“I understand,” Cassandra said. “But even if Tom is never able to return my feelings, he has qualities that make up for it.”
“What qualities?” Devon asked, plainly bewildered. “I’ve always thought I understood you well, but this … you and Severin … it makes no sense to me.”
As Cassandra considered how to explain, she heard Phoebe point out with a touch of amusement, “It’s not that improbable, is it? Mr. Severin is a very attractive man.”
Both Ravenel brothers looked at her blankly.
“Oh, yes,” Kathleen agreed. “Not to mention charming.”
West rolled his eyes and gave Devon a resigned glance. “He’s always had it,” he said flatly. “That thing women like.”
“What thing?” Devon asked.
“The secret, mysterious thing I’ve always wished someone would explain so we could pretend to have it too.”
They approached a massive weeping beech tree, its silvery branches draping down to the ground to form an umbrella-shaped skeleton. In the summer, its rich, dark foliage turned the tree into a living cave, and inspired some to refer to it as “the upside-down tree.” At this time of year, only a few pale brown leaves clung to the branches, shivering and crackling in the breeze.
Cassandra wandered slowly among the trailing branches and sprays of threadlike twigs as she tried to explain. “I’ve always found Tom very appealing,” she said, and was grateful for the chill of December air against her hot cheeks. “Despite his eccentricities, and perhaps even because of them. I wasn’t able to envision myself as the wife of such a man before, but yesterday he made some compelling arguments. And the moment he suggested the contract, I knew for certain I wanted to marry him.”
“What bloody contract?” The word had instantly riled Devon. “Severin has no business mentioning contracts without someone there to protect your financial interests—”
“Not that kind of contract,” Cassandra replied quickly. She went on to explain Tom’s proposition to write an agreement together, about the things they valued and needed, the compromises they would be willing to make, the lines that had to be drawn.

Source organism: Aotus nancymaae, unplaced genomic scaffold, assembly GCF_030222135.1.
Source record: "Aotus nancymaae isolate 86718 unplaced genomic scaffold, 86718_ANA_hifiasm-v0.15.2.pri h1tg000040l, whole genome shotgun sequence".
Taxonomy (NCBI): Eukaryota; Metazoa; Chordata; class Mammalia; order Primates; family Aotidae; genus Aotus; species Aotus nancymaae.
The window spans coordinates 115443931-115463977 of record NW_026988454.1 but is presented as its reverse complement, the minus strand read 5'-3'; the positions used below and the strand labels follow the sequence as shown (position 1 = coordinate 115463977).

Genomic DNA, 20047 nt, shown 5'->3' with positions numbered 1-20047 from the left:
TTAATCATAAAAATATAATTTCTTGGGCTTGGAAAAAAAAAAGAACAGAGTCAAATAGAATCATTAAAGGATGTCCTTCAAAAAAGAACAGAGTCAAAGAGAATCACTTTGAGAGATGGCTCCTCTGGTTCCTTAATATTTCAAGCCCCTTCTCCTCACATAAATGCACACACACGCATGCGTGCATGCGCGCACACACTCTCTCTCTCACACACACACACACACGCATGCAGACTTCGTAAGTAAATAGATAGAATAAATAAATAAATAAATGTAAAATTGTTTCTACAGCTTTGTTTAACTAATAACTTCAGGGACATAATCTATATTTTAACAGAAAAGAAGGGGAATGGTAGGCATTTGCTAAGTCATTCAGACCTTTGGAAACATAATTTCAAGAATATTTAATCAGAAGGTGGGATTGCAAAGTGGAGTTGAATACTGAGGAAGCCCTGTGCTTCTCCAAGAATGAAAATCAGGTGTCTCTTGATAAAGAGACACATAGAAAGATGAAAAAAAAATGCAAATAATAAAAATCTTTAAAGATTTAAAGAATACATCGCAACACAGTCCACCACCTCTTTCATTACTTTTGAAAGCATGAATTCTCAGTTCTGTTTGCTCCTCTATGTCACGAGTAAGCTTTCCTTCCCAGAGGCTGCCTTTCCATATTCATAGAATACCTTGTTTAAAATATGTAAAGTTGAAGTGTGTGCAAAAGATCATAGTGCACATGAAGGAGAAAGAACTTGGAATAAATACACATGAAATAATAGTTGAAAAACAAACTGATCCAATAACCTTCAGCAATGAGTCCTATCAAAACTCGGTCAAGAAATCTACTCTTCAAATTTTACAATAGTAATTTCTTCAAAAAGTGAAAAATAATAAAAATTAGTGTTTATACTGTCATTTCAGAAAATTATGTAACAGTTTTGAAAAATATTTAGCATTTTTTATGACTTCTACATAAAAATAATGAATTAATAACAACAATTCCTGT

“But it wouldn’t be legal,” Devon said.
“I think,” Kathleen ventured, “the point is that it shows Cassandra’s thoughts and feelings matter to Mr. Severin.”
“It means he wants to listen to her,” Phoebe added, “and take her opinions into consideration.”
“Diabolical bastard,” West muttered, although the corner of his mouth twitched with rueful amusement.
Cassandra paused to curl her gloved hand around a beech branch. A wondering smile broke out on her face as she regarded her family. “He’s not like anyone else I’ve ever met. His brilliant mind won’t let him view anything, even his wife, in a conventional way. He sees more potential in me than I’ve imagined for myself. I’ll admit, I’m surprised by how much I like it.”
“Has Severin told you he has only five feelings?” West asked sardonically.
“He told me. But recently he’s been forced to add a few, which I find encouraging.”
Devon approached Cassandra, gazing at her in the manner of a concerned older brother. He leaned down to kiss her cheek, and sighed. “From my own experience, I can say this with authority: There’s no better way to become familiar with Tom Severin than negotiating a contract with him. If you’re still speaking to him by the end of it … I’ll consent to the match.” At the periphery of his vision, he saw West begin to object, and added firmly, “You have my word.”